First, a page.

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Ammonia plan to take emissions out of transport

An American billionaire plans to decarbonise domestic and commercial transport by using vast quantities of ammonia as an alternative fuel, NCE can reveal.

Speaking last week, chairman and CEO of Simmons & Company International investment bank, Matthew Simmons said: “I believe peak oil [the time when oil production begins to permanently decline] has passed – in fact I think peak oil was reached in 2005.

“I’m now looking at alternatives to gasoline [petrol] and I believe I can use ammonia to fill this gap.”

Simmons says ammonia (NH3) is of particular interest because it can be used in both diesel and petrol engines, but when burnt it does not produce any greenhouse gases. Emission products are water and nitrogen, both climate-change neutral.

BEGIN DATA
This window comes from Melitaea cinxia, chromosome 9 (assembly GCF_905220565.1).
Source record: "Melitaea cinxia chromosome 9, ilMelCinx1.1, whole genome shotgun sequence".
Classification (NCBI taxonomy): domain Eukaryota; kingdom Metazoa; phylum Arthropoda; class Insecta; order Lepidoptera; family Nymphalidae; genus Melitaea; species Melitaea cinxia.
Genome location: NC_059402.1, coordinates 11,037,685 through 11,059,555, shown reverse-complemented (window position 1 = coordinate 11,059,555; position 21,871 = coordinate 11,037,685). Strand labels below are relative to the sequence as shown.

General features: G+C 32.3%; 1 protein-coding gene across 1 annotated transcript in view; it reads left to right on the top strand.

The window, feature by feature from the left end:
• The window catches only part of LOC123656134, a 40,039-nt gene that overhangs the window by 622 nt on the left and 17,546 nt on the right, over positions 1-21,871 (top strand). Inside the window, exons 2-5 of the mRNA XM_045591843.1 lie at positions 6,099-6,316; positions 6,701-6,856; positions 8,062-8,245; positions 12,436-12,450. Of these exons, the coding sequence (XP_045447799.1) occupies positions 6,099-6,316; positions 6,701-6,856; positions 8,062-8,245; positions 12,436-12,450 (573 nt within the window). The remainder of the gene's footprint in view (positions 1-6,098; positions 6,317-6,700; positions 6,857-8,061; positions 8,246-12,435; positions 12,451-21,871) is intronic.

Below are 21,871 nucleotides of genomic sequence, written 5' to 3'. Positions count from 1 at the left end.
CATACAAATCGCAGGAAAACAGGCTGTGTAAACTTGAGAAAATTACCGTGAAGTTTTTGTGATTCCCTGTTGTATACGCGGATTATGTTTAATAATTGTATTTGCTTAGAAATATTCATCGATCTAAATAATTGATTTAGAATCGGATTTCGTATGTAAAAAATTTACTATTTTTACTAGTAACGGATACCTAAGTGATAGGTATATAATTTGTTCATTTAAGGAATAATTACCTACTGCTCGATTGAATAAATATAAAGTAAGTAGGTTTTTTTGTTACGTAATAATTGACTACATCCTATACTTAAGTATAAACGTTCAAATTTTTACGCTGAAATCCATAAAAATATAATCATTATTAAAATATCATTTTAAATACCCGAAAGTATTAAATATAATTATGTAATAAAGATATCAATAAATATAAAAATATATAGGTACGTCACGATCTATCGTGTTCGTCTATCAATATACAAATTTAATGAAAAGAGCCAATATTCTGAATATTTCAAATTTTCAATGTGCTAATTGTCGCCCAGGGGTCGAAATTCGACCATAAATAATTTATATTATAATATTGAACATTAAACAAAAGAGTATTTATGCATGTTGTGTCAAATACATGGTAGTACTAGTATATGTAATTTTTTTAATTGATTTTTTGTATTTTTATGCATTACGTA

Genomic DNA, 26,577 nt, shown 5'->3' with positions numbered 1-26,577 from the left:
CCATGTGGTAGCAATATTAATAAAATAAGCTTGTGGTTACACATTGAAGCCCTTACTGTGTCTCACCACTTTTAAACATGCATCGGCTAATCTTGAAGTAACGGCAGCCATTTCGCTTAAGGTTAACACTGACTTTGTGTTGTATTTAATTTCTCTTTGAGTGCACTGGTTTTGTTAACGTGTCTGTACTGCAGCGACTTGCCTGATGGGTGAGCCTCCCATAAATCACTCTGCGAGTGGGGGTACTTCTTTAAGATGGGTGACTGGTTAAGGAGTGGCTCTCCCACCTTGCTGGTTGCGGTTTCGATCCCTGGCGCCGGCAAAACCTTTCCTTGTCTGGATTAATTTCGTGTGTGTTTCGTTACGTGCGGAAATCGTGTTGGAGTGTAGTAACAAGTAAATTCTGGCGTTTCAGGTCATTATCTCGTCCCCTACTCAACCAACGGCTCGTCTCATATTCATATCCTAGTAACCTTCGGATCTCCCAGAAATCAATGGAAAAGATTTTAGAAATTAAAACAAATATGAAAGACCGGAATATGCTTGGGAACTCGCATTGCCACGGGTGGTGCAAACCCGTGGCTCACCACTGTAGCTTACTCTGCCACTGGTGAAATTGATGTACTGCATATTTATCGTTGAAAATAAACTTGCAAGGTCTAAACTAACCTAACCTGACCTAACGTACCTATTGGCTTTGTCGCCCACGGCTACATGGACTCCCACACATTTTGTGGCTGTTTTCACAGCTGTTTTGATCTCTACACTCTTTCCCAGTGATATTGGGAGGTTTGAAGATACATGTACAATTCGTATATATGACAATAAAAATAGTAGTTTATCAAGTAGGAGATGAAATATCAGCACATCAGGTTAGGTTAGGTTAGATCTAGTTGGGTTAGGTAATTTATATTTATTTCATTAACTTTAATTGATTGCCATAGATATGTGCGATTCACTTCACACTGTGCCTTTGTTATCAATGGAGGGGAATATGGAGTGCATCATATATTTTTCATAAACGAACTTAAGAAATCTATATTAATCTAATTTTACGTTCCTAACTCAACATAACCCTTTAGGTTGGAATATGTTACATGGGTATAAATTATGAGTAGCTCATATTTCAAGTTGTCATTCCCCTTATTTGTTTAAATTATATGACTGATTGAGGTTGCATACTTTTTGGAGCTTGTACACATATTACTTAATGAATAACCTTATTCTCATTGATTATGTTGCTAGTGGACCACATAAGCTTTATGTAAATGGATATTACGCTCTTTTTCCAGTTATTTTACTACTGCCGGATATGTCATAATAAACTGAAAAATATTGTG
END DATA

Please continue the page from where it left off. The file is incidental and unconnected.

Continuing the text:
However, Simmons’ approach is novel – he proposes to erect offshore wind turbines: “And use the energy to desalinate seawater, and then electrolyse this pure water to produce hydrogen. This can then be reacted with nitrogen in the atmosphere to make ammonia.

“The ammonia is a liquid at room temperature and behaves rather like liquid propane. The ammonia can then be distributed using the existing gasoline network,” he said.

Simmons says he will launch a trial later this year or next year in the Gulf of Maine and would be keen to begin a second pilot in the EU, although he would not reveal the cost of the pilot.

Dr Mark Delucci, chief research scientist at the Institute of Transportation Studies at the University of California Davis told NCE: “The idea is nice and it would indeed be a zero-carbon fuel. But ammonia is pretty noxious stuff. Then there is also the problem of ammonia being the starting point for bomb-making.

“Ammonia can be used as an aircraft fuel, so there could be an opening for this idea to remove carbon emissions from aviation,” he said.

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